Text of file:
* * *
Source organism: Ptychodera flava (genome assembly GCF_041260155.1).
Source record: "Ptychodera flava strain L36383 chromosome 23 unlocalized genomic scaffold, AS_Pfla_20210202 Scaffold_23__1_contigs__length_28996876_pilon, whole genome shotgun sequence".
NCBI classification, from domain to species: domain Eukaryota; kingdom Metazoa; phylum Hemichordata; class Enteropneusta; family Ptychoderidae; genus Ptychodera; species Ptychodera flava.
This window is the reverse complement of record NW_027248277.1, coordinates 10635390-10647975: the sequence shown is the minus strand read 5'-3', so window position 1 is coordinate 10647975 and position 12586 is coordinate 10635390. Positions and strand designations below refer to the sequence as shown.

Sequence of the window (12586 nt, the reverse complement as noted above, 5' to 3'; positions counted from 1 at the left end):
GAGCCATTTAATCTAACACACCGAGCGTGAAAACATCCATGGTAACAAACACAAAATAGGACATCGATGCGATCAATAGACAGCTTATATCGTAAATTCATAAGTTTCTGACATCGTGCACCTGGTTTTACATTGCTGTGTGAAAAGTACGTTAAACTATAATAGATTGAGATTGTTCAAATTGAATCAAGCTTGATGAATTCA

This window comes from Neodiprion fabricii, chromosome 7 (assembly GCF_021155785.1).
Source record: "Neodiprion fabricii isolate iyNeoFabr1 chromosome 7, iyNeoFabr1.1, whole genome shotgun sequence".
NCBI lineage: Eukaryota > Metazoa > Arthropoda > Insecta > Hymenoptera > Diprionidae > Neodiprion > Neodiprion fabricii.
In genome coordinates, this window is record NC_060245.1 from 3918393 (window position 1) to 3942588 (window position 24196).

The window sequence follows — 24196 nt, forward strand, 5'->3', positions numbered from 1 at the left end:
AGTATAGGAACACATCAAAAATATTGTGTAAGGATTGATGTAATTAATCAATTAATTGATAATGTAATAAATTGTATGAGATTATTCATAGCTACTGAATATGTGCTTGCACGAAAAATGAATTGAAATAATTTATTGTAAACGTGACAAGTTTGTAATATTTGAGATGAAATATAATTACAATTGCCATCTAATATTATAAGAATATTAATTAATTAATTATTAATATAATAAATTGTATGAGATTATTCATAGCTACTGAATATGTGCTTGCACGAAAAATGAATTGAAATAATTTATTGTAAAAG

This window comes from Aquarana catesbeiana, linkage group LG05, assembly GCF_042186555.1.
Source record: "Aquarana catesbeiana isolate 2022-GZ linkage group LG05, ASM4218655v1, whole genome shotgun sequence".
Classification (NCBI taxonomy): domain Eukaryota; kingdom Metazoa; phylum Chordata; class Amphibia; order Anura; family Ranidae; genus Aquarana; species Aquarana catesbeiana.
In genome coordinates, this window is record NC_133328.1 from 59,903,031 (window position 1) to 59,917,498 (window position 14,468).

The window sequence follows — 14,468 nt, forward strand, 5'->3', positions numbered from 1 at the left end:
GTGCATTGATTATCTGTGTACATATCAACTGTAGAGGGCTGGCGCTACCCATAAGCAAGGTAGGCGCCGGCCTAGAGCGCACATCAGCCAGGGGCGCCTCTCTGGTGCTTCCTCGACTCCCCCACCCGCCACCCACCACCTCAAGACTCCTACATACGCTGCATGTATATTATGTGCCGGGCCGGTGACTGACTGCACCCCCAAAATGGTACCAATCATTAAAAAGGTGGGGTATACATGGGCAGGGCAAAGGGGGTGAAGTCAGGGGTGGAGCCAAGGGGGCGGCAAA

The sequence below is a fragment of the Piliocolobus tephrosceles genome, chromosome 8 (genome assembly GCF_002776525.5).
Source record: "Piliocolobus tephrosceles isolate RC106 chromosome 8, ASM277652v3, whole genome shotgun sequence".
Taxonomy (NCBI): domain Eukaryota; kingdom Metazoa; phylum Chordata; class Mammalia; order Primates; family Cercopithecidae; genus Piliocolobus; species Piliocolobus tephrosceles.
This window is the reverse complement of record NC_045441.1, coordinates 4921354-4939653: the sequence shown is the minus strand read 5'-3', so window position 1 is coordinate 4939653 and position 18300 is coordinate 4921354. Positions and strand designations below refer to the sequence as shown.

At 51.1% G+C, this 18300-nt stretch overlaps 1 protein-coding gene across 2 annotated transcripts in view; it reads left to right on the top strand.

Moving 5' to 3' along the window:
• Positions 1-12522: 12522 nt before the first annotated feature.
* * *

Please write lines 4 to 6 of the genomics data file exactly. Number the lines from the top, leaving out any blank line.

This window is the reverse complement of record NW_027248277.1, coordinates 10635390-10647975: the sequence shown is the minus strand read 5'-3', so window position 1 is coordinate 10647975 and position 12586 is coordinate 10635390. Positions and strand designations below refer to the sequence as shown.

Sequence of the window (12586 nt, the reverse complement as noted above, 5' to 3'; positions counted from 1 at the left end):
GAGCCATTTAATCTAACACACCGAGCGTGAAAACATCCATGGTAACAAACACAAAATAGGACATCGATGCGATCAATAGACAGCTTATATCGTAAATTCATAAGTTTCTGACATCGTGCACCTGGTTTTACATTGCTGTGTGAAAAGTACGTTAAACTATAATAGATTGAGATTGTTCAAATTGAATCAAGCTTGATGAATTCA